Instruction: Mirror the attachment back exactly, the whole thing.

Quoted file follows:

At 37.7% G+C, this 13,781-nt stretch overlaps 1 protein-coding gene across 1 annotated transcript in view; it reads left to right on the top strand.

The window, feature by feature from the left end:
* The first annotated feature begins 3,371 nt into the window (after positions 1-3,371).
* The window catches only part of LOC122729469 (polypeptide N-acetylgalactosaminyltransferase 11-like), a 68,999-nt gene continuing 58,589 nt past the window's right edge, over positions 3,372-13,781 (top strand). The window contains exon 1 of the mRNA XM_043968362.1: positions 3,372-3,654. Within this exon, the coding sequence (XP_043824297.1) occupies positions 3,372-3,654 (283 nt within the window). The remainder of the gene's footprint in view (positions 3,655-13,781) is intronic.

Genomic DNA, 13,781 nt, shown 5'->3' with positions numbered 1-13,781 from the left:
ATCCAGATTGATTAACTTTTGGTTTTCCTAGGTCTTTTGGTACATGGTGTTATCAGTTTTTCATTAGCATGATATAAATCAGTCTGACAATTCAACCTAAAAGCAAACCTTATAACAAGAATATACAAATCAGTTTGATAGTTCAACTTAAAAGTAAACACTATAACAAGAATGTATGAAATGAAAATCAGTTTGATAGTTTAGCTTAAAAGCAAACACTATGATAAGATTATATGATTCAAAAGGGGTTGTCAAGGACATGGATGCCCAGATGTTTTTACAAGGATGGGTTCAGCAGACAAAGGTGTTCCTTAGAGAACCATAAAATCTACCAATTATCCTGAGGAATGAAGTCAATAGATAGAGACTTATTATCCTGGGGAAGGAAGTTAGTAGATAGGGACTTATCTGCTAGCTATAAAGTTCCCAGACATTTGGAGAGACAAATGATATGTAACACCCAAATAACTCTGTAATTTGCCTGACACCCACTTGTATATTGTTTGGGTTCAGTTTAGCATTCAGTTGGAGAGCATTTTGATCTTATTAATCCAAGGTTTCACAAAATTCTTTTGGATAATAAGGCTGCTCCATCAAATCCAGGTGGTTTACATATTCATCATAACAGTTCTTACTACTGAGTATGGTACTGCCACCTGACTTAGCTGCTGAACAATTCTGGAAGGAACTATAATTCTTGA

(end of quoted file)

At 37.7% G+C, this 13,781-nt stretch overlaps 1 protein-coding gene across 1 annotated transcript in view; it reads left to right on the top strand.

The window, feature by feature from the left end:
* The first annotated feature begins 3,371 nt into the window (after positions 1-3,371).
* The window catches only part of LOC122729469 (polypeptide N-acetylgalactosaminyltransferase 11-like), a 68,999-nt gene continuing 58,589 nt past the window's right edge, over positions 3,372-13,781 (top strand). The window contains exon 1 of the mRNA XM_043968362.1: positions 3,372-3,654. Within this exon, the coding sequence (XP_043824297.1) occupies positions 3,372-3,654 (283 nt within the window). The remainder of the gene's footprint in view (positions 3,655-13,781) is intronic.

Genomic DNA, 13,781 nt, shown 5'->3' with positions numbered 1-13,781 from the left:
ATCCAGATTGATTAACTTTTGGTTTTCCTAGGTCTTTTGGTACATGGTGTTATCAGTTTTTCATTAGCATGATATAAATCAGTCTGACAATTCAACCTAAAAGCAAACCTTATAACAAGAATATACAAATCAGTTTGATAGTTCAACTTAAAAGTAAACACTATAACAAGAATGTATGAAATGAAAATCAGTTTGATAGTTTAGCTTAAAAGCAAACACTATGATAAGATTATATGATTCAAAAGGGGTTGTCAAGGACATGGATGCCCAGATGTTTTTACAAGGATGGGTTCAGCAGACAAAGGTGTTCCTTAGAGAACCATAAAATCTACCAATTATCCTGAGGAATGAAGTCAATAGATAGAGACTTATTATCCTGGGGAAGGAAGTTAGTAGATAGGGACTTATCTGCTAGCTATAAAGTTCCCAGACATTTGGAGAGACAAATGATATGTAACACCCAAATAACTCTGTAATTTGCCTGACACCCACTTGTATATTGTTTGGGTTCAGTTTAGCATTCAGTTGGAGAGCATTTTGATCTTATTAATCCAAGGTTTCACAAAATTCTTTTGGATAATAAGGCTGCTCCATCAAATCCAGGTGGTTTACATATTCATCATAACAGTTCTTACTACTGAGTATGGTACTGCCACCTGACTTAGCTGCTGAACAATTCTGGAAGGAACTATAATTCTTGA